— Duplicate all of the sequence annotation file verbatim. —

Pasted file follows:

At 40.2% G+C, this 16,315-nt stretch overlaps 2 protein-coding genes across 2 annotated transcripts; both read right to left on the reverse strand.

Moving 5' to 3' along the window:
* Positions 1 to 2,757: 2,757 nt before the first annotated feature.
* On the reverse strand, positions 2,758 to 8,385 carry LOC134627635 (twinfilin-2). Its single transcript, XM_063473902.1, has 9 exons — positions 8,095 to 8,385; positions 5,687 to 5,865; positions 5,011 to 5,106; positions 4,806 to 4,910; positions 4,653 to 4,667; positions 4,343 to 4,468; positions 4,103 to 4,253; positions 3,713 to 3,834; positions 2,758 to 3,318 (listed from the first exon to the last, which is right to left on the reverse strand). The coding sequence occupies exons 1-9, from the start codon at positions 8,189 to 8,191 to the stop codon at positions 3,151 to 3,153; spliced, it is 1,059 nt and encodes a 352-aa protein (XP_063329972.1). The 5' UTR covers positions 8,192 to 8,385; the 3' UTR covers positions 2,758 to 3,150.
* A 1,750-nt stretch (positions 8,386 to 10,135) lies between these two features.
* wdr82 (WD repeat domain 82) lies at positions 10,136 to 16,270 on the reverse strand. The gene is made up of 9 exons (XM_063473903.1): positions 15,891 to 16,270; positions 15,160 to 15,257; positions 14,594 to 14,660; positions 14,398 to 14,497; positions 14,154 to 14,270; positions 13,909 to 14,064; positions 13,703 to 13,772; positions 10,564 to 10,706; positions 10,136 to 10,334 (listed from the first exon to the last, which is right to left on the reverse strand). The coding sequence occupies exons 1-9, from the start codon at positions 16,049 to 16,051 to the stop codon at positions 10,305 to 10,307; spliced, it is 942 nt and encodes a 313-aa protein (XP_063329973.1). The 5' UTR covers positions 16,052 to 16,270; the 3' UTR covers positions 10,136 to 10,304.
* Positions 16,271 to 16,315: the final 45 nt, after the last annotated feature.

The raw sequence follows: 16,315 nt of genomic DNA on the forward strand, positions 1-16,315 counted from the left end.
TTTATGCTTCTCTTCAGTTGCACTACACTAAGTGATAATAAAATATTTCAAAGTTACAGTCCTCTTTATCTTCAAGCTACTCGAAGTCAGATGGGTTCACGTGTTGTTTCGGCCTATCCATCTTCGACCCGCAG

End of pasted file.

At 40.2% G+C, this 16,315-nt stretch overlaps 2 protein-coding genes across 2 annotated transcripts; both read right to left on the reverse strand.

Moving 5' to 3' along the window:
* Positions 1 to 2,757: 2,757 nt before the first annotated feature.
* On the reverse strand, positions 2,758 to 8,385 carry LOC134627635 (twinfilin-2). Its single transcript, XM_063473902.1, has 9 exons — positions 8,095 to 8,385; positions 5,687 to 5,865; positions 5,011 to 5,106; positions 4,806 to 4,910; positions 4,653 to 4,667; positions 4,343 to 4,468; positions 4,103 to 4,253; positions 3,713 to 3,834; positions 2,758 to 3,318 (listed from the first exon to the last, which is right to left on the reverse strand). The coding sequence occupies exons 1-9, from the start codon at positions 8,189 to 8,191 to the stop codon at positions 3,151 to 3,153; spliced, it is 1,059 nt and encodes a 352-aa protein (XP_063329972.1). The 5' UTR covers positions 8,192 to 8,385; the 3' UTR covers positions 2,758 to 3,150.
* A 1,750-nt stretch (positions 8,386 to 10,135) lies between these two features.
* wdr82 (WD repeat domain 82) lies at positions 10,136 to 16,270 on the reverse strand. The gene is made up of 9 exons (XM_063473903.1): positions 15,891 to 16,270; positions 15,160 to 15,257; positions 14,594 to 14,660; positions 14,398 to 14,497; positions 14,154 to 14,270; positions 13,909 to 14,064; positions 13,703 to 13,772; positions 10,564 to 10,706; positions 10,136 to 10,334 (listed from the first exon to the last, which is right to left on the reverse strand). The coding sequence occupies exons 1-9, from the start codon at positions 16,049 to 16,051 to the stop codon at positions 10,305 to 10,307; spliced, it is 942 nt and encodes a 313-aa protein (XP_063329973.1). The 5' UTR covers positions 16,052 to 16,270; the 3' UTR covers positions 10,136 to 10,304.
* Positions 16,271 to 16,315: the final 45 nt, after the last annotated feature.

The raw sequence follows: 16,315 nt of genomic DNA on the forward strand, positions 1-16,315 counted from the left end.
TTTATGCTTCTCTTCAGTTGCACTACACTAAGTGATAATAAAATATTTCAAAGTTACAGTCCTCTTTATCTTCAAGCTACTCGAAGTCAGATGGGTTCACGTGTTGTTTCGGCCTATCCATCTTCGACCCGCAG